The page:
Butler, Lavanceau & Sober Data Breach Investigation

Turke & Strauss LLP, a leading data breach law firm, is investigating Butler, Lavanceau & Sober, LLC (“BLS”) regarding its recent data breach. The BLS data breach involved sensitive personal identifiable information and protected health information belonging to over 3,300 individuals.


BLS is a certified public accounting firm based in Maryland. Founded in 1997, BLS provides tax preparation, accounting, and business consulting services to a variety of small businesses and individuals.2 Today, BLS serves businesses representing many different industries, including real estate management and sales, physician practices, construction contractors, consultants, retail, Montessori schools, and drivers’ education training.3 Headquartered in Columbia, Maryland, BLS has one location.


Recently, BLS discovered that it had experienced a data breach in which sensitive personal identifiable information and protected health information in its systems may have been accessed and acquired. Through its investigation, BLS determined that an unauthorized actor may have accessed this sensitive information on February 20, 2024. On April 17, 2024, BLS began notifying individuals whose information may have been impacted. The type of information potentially exposed includes:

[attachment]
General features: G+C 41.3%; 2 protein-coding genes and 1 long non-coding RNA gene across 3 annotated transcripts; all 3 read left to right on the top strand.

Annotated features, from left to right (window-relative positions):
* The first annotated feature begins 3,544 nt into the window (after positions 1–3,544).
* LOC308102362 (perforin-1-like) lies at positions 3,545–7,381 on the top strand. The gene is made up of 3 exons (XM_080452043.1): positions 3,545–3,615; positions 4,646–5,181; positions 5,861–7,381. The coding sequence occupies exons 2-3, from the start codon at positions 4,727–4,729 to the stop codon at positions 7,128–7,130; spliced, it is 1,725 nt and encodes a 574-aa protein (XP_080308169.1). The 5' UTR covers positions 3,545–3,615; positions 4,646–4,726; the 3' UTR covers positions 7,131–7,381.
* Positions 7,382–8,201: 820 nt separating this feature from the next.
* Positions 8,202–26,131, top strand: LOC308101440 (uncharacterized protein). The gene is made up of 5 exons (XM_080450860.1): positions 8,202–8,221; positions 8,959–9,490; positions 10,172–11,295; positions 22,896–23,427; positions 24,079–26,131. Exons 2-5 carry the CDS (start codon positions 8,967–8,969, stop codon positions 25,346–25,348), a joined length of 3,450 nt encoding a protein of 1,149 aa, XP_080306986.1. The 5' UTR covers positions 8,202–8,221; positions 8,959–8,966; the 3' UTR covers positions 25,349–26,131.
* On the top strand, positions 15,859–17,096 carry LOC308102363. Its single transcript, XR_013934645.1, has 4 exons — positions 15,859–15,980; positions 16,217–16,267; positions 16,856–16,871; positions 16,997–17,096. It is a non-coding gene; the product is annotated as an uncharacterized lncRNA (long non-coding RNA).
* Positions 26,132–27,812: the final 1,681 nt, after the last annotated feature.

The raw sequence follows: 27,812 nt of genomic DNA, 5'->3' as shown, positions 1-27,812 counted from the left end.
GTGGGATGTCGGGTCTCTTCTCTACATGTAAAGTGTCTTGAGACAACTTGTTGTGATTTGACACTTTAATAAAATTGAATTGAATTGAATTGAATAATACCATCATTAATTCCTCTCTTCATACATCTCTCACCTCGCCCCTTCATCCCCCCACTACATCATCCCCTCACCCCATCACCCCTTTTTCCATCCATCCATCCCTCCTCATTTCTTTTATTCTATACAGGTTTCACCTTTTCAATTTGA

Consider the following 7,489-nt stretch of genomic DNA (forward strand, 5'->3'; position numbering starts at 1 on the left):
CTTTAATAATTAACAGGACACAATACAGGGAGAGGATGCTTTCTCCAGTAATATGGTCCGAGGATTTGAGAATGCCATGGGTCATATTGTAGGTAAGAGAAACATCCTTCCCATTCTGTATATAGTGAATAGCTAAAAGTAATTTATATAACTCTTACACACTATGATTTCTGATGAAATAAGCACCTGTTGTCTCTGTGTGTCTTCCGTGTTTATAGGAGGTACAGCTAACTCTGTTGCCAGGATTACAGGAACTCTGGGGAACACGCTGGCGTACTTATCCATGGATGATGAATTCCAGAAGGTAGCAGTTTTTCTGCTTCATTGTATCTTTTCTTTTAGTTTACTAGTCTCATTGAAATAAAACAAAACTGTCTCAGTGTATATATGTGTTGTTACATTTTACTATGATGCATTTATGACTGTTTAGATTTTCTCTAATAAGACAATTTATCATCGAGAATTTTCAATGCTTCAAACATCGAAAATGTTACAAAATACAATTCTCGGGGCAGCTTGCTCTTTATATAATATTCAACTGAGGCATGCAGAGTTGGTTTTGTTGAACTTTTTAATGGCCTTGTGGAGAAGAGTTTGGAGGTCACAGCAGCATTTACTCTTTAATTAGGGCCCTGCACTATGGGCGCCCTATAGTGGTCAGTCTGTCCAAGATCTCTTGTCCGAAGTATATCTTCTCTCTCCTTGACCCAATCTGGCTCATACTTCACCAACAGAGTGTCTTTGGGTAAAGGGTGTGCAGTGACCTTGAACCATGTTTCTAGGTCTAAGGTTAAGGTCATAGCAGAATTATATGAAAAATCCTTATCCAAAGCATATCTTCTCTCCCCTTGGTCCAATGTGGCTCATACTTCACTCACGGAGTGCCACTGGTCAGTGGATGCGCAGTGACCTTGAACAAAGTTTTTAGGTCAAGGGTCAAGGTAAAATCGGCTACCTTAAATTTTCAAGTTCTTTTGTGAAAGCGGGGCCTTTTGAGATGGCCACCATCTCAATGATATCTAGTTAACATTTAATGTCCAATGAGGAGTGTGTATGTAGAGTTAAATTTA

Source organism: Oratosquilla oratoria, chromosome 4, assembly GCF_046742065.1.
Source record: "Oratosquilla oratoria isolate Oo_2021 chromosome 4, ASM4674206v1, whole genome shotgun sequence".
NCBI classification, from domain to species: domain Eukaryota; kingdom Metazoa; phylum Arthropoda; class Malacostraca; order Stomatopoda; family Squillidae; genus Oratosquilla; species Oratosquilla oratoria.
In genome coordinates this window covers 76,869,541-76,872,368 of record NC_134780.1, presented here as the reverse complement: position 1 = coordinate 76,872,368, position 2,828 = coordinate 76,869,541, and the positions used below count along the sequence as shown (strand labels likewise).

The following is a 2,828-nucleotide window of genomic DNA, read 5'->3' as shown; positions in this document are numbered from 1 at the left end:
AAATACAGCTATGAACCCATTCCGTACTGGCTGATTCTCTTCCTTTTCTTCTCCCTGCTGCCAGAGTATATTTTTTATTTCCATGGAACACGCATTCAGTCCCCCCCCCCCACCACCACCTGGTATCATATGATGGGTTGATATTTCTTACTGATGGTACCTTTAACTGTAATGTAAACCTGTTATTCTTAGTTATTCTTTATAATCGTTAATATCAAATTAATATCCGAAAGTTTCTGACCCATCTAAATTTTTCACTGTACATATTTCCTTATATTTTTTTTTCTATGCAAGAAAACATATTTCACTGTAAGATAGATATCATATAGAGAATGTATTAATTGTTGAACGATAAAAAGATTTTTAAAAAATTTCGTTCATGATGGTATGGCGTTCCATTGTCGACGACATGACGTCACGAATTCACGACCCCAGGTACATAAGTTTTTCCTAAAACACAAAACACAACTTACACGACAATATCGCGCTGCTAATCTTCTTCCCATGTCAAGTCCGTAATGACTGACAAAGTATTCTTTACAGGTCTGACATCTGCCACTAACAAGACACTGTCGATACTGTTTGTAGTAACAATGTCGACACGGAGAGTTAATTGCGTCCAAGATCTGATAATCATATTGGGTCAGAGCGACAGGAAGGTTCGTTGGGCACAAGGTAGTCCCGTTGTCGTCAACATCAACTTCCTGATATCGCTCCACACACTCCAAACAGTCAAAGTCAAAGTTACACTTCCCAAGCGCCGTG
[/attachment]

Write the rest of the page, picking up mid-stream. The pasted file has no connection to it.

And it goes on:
• Name
  • Social Security number
  • Driver’s license number
  • Medical/health information

If you received a breach notification letter from Butler, Lavanceau & Sober, LLC:

We would like to speak with you about your rights and potential legal remedies in response to this data breach. Please fill out the form, below, or contact us at (608) 237-1775 or sam@turkestrauss.com.

If you were impacted by the BLS data breach, you may consider taking the following steps to protect your personal information.

  1. Carefully review the breach notice and retain a copy;
  2. Enroll in any free credit monitoring services that may be provided by Butler, Lavanceau & Sober, LLC;
  3. Change passwords and security questions for online accounts;
  4. Regularly review account statements for signs of fraud or unauthorized activity;
  5. Monitor credit reports for signs of identity theft; and
  6. Contact a credit bureau(s) to request a temporary fraud alert.

Share This Post: